Reading the New York Times is kinda fun right now, in a clinical sense. They seem to be having psychotic break over the election results, since the massive “blue wave” didn’t happen, and even more worrisome, Trump improved his share of the non-white vote so significantly. And now that the Times is snug and secure in its warm, Upper West Side bubble blanket with the presumption that Agent Orange has been dispatched, you’re starting to see headlines like this in the Times:
I imagine this headline, to a Nicholas Kristol op-ed column today, is ruining a lot of breakfasts, especially this first sentence: “Some things are true even though President Trump says them.” And what is Kristof saying Trump is right about? School closures. And what did New York do yesterday? Close the schools down again.
Elsewhere in the Times there is lots of angst about how minority voters let them down.
As ballots were counted on Election Day, many people were quick to observe that Latinos went for President Trump in 2020. . . Many people feel abandoned by the Democratic Party [Comment: true!], and this was exploited by Republicans’ outreach in these districts. Their focus on Mr. Trump’s record on the economy resonated in economically depressed areas. Directly questioning what Democrats have done for reliable voters also hit home.
Significant that the author of this piece, a Democratic Latino political organizer, doesn’t use the term “Latinx.” Progress, perhaps.
This is becoming an obsession with the Times. Another article from two days ago:
The proposition seemed tailor-made for one of the nation’s most diverse and liberal states. California officials asked voters to overturn a 24-year-old ban on affirmative action in education, employment and contracting.
The state political and cultural establishment worked as one to pass this ballot measure. The governor, a senator, members of Congress, university presidents and civil rights leaders called it a righting of old wrongs.
Yet on Election Day, the proposition failed by a wide margin, 57 percent to 43 percent, and Latino and Asian-American voters played a key role in defeating it. The outcome captured the gap between the vision laid out by the liberal establishment in California, which has long imagined the creation of a multiracial, multiethnic coalition that would embrace progressive causes, and the sentiments of many Black, Latino, Asian and Arab voters.
In rural Imperial County, in the southeastern corner of the state, 85 percent of the population is Latino. The voters there who gave Joseph R. Biden Jr. a nearly 27-point margin of victory went against the affirmative action measure by 16 percentage points.
The results suggest that Democrats may need to adjust their strategy. . .
Representative Ruben Gallego, the Democratic congressman from Phoenix who is a former Marine and a Harvard graduate. . . said . . “It’s just important that white liberals don’t impose their thoughts and policies on us.”
I wouldn’t count on white liberals backing off or rethinking things.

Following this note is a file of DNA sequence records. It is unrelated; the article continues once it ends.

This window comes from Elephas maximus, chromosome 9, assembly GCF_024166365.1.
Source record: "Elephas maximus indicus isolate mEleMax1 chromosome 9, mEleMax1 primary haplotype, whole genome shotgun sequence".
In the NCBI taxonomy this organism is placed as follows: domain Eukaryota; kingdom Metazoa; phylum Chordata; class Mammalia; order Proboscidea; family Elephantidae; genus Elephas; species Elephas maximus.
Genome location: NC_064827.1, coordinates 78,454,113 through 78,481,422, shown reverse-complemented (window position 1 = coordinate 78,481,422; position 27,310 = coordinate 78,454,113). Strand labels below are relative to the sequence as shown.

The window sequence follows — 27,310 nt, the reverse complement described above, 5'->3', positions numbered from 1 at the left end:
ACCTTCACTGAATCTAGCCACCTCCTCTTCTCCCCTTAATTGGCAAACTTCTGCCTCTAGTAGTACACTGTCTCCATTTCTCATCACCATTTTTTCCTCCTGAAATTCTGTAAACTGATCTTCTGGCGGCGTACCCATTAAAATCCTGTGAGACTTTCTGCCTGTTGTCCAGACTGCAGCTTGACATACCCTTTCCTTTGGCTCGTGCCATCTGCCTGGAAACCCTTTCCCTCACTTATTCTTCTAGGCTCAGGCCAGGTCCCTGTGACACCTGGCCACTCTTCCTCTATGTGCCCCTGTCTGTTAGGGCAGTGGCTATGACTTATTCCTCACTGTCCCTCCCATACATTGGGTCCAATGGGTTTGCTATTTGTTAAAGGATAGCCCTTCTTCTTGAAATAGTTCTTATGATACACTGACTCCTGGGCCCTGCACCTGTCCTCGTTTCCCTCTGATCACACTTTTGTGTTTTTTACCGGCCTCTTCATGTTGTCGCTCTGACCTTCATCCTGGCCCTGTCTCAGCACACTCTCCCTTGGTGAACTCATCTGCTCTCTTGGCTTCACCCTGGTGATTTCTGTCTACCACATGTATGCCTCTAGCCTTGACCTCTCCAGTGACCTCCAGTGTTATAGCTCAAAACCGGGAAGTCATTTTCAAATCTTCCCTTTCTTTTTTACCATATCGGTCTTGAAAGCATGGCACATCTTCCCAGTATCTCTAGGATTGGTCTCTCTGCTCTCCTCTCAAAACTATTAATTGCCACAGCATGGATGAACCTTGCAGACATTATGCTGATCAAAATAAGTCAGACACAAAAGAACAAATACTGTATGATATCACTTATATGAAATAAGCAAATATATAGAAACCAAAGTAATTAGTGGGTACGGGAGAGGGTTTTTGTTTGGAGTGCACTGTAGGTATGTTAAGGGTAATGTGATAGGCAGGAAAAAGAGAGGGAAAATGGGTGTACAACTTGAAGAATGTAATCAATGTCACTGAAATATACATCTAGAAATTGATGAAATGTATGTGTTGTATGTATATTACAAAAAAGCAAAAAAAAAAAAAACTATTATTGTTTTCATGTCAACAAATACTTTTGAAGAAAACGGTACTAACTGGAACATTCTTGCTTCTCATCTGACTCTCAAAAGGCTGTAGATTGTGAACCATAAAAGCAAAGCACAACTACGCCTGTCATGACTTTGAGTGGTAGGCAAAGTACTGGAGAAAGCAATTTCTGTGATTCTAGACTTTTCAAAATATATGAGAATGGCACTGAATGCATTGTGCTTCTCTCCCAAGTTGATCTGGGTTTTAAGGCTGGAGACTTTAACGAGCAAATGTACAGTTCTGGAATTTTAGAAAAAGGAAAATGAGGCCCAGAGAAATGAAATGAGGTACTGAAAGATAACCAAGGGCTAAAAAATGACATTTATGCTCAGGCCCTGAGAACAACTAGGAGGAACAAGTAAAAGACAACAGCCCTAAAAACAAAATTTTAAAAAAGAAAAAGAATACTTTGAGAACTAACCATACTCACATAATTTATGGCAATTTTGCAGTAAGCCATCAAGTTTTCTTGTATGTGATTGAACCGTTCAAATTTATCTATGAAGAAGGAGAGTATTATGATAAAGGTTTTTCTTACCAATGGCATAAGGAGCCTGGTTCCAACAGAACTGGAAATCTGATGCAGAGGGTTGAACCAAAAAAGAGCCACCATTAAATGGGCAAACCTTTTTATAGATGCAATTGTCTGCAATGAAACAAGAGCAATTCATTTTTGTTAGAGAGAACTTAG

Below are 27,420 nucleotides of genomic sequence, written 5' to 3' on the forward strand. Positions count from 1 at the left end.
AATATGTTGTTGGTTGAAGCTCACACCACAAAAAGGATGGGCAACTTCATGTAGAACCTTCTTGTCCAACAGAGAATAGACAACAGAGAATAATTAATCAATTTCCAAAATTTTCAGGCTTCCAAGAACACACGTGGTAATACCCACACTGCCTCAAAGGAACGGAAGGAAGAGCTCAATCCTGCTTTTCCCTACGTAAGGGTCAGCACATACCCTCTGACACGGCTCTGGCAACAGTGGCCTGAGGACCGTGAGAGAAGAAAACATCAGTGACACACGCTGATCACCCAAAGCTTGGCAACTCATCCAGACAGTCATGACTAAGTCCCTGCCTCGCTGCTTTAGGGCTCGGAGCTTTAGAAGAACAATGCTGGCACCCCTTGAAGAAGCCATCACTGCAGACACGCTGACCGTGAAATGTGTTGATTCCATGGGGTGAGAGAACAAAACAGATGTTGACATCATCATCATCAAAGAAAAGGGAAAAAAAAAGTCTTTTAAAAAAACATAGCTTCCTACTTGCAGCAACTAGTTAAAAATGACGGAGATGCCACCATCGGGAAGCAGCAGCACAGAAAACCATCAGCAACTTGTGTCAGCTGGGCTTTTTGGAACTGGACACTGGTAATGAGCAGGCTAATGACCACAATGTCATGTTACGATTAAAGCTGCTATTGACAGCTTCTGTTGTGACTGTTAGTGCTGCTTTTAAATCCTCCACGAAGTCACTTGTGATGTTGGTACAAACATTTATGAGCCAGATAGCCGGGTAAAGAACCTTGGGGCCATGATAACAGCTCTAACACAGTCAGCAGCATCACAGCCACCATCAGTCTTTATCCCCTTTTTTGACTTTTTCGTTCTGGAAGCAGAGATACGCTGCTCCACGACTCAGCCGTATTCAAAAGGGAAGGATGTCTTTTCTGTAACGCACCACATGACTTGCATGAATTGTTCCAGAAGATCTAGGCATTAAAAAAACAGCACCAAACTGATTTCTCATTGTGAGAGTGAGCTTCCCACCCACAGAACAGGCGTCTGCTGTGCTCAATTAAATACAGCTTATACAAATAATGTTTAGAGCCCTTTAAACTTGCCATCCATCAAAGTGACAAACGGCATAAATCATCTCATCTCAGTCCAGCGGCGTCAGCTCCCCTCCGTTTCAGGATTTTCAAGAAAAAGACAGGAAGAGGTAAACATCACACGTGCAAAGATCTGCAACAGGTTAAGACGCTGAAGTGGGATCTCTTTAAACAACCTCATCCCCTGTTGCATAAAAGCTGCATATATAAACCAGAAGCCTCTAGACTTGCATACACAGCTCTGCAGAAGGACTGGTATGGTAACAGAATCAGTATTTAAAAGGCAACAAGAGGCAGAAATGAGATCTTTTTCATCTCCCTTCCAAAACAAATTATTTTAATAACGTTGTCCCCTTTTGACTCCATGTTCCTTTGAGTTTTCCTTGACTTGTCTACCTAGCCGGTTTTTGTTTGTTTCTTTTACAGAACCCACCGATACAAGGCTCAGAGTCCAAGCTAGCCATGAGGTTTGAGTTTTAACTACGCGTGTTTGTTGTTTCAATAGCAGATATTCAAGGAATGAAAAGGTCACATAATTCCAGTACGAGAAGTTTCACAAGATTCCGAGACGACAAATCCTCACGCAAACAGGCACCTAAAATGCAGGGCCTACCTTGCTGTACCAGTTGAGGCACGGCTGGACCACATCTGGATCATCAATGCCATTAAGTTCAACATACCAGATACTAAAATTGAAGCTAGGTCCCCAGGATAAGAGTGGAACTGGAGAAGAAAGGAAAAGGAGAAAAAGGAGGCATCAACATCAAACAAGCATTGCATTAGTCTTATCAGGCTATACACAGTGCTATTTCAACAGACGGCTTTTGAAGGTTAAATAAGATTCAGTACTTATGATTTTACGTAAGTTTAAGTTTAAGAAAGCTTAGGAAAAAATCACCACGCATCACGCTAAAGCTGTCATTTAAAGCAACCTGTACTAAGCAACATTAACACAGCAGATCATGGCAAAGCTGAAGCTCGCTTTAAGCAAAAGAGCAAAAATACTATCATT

Many Chinese liberals have expressed enthusiasm for Mr. Trump for so demonstrably ignoring the conventional wisdom of diplomatic engagement with China, in particular the claims that more trade would soften China’s authoritarian politics and that it is better to talk quietly behind closed doors than openly confront China over any disagreements. . .
Now these thinkers and activists are worried because President-elect Biden was at the center of the old U.S. foreign policy establishment for decades. . .
Yet these diplomatic issues are secondary to what really interests many Chinese liberal intellectuals: the American culture wars, in which some see a reflection of the debates about the limits of free speech in China. Given how robust public discussion is in the United States, the comparison may seem overdrawn. But it speaks to the intensity with which many Chinese thinkers want Western liberal democracies to remain free.
The issue of political correctness in particular fascinates them, with many seeing in it uncomfortable echoes of their own experiences in a society where speech is severely constrained. They perceive Mr. Trump as embodying the sort of no-filter approach to free speech that they dream of, while viewing American liberalism as having strayed from its core values.
Sun Liping, a leading Chinese sociologist, argued in an essay published last year on WeChat that while political correctness in America began as a way to avoid insulting people and to promote equality, it has helped turn a set of debatable beliefs into an edifice of near dogmas — that immigration, free trade and globalization are unquestionably good; that minorities are almost all victims; that major countries are responsible for setting the world right. Nowadays, Mr. Sun wrote, political correctness is “a burden, a kind of shackle America has placed on itself, a kind of self-inflicted bondage.”
Mr. Biden’s presidency is unlikely to dampen many Chinese liberals’ support for American conservatism.
I’d love to see what’s rolling on the Times internal Slack channel today.